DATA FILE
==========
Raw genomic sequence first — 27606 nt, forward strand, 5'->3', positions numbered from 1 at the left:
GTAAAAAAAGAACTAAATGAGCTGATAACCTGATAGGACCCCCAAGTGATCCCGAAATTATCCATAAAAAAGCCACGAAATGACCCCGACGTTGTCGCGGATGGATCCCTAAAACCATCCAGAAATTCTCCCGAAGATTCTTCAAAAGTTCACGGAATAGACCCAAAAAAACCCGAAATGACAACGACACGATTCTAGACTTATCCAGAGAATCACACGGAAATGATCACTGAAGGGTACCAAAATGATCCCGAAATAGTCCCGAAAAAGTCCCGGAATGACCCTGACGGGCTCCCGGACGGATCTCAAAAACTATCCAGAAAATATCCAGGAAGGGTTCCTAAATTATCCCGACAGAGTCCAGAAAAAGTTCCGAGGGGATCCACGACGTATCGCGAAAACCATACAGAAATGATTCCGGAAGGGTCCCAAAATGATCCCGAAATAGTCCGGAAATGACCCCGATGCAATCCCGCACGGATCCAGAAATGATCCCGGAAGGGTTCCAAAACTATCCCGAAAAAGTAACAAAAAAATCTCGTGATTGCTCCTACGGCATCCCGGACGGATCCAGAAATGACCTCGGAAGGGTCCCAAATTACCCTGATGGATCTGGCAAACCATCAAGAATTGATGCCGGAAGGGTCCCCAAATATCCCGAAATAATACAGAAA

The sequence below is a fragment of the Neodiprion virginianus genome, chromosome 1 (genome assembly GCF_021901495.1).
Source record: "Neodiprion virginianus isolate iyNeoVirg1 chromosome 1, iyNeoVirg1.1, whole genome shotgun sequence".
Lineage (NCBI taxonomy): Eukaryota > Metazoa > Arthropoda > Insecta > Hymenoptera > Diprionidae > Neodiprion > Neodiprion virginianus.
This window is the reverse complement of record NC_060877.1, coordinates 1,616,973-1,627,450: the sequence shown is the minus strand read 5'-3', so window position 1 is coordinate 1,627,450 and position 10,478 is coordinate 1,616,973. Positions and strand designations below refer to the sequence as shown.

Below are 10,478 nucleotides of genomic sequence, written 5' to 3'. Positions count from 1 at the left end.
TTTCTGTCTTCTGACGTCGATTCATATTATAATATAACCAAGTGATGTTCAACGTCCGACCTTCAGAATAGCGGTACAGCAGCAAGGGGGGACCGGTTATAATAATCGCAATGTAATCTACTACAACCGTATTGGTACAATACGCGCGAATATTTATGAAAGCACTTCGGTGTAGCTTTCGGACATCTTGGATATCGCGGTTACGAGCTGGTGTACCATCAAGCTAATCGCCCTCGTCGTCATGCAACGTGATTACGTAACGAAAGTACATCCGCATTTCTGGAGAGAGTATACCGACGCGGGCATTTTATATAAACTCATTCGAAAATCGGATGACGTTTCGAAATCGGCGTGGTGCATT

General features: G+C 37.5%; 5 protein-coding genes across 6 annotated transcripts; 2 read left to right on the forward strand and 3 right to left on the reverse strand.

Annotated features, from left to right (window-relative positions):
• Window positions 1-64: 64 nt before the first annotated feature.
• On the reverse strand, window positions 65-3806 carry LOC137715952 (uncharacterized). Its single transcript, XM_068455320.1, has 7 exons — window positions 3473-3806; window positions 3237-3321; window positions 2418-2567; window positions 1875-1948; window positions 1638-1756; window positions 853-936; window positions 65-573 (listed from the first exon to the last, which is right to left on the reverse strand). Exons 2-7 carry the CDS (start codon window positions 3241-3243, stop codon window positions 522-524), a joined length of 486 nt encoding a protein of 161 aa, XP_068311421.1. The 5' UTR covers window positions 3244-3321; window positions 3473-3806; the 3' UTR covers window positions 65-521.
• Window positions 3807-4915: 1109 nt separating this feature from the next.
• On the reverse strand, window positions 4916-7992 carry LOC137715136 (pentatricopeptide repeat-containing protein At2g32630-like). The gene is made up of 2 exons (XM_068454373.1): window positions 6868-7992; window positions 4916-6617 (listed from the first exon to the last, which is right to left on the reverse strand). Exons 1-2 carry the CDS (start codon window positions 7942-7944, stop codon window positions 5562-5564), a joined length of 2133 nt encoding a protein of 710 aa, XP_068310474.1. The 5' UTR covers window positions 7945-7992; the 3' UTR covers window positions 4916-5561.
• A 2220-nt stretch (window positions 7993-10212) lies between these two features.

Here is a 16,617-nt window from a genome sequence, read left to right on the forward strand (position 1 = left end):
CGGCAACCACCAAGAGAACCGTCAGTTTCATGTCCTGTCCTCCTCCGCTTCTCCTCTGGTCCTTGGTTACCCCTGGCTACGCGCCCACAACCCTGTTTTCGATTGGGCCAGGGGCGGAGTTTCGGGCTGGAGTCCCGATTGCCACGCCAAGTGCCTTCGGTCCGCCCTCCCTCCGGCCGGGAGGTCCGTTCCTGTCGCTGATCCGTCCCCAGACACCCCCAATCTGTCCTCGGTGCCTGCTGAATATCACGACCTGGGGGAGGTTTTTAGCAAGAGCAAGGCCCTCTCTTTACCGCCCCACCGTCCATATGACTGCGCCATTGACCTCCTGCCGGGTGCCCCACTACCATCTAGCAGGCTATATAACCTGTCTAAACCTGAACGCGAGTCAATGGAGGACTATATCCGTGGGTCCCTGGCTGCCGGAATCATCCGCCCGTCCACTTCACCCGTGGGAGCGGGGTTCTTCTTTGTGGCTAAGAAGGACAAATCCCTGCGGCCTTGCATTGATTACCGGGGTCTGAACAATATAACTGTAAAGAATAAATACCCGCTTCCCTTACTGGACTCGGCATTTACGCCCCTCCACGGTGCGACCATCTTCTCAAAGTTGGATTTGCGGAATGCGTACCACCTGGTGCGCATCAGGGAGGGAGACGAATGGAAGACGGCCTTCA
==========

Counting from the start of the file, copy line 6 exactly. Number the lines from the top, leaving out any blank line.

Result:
This window is the reverse complement of record NC_060877.1, coordinates 1,616,973-1,627,450: the sequence shown is the minus strand read 5'-3', so window position 1 is coordinate 1,627,450 and position 10,478 is coordinate 1,616,973. Positions and strand designations below refer to the sequence as shown.